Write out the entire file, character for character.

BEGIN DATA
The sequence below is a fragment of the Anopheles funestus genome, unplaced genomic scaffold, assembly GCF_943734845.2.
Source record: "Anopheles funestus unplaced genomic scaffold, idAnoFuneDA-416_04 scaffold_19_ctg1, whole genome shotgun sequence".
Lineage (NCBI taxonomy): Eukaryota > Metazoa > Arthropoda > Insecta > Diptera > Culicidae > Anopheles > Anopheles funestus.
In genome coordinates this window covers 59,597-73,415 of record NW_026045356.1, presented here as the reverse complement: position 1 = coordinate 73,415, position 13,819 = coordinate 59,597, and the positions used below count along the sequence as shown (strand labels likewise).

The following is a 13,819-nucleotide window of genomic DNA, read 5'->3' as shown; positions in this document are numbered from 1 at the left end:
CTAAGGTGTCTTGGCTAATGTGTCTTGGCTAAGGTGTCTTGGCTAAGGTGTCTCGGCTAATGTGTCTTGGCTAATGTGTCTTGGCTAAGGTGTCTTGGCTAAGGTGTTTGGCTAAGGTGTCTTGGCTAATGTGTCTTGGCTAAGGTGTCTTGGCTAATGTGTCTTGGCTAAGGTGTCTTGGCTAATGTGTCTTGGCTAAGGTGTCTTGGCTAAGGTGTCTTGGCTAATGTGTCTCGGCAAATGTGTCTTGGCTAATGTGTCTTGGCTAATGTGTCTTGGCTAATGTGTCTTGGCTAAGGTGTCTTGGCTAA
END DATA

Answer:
The sequence below is a fragment of the Anopheles funestus genome, unplaced genomic scaffold, assembly GCF_943734845.2.
Source record: "Anopheles funestus unplaced genomic scaffold, idAnoFuneDA-416_04 scaffold_19_ctg1, whole genome shotgun sequence".
Lineage (NCBI taxonomy): Eukaryota > Metazoa > Arthropoda > Insecta > Diptera > Culicidae > Anopheles > Anopheles funestus.
In genome coordinates this window covers 59,597-73,415 of record NW_026045356.1, presented here as the reverse complement: position 1 = coordinate 73,415, position 13,819 = coordinate 59,597, and the positions used below count along the sequence as shown (strand labels likewise).

The following is a 13,819-nucleotide window of genomic DNA, read 5'->3' as shown; positions in this document are numbered from 1 at the left end:
CTAAGGTGTCTTGGCTAATGTGTCTTGGCTAAGGTGTCTTGGCTAAGGTGTCTCGGCTAATGTGTCTTGGCTAATGTGTCTTGGCTAAGGTGTCTTGGCTAAGGTGTTTGGCTAAGGTGTCTTGGCTAATGTGTCTTGGCTAAGGTGTCTTGGCTAATGTGTCTTGGCTAAGGTGTCTTGGCTAATGTGTCTTGGCTAAGGTGTCTTGGCTAAGGTGTCTTGGCTAATGTGTCTCGGCAAATGTGTCTTGGCTAATGTGTCTTGGCTAATGTGTCTTGGCTAATGTGTCTTGGCTAAGGTGTCTTGGCTAA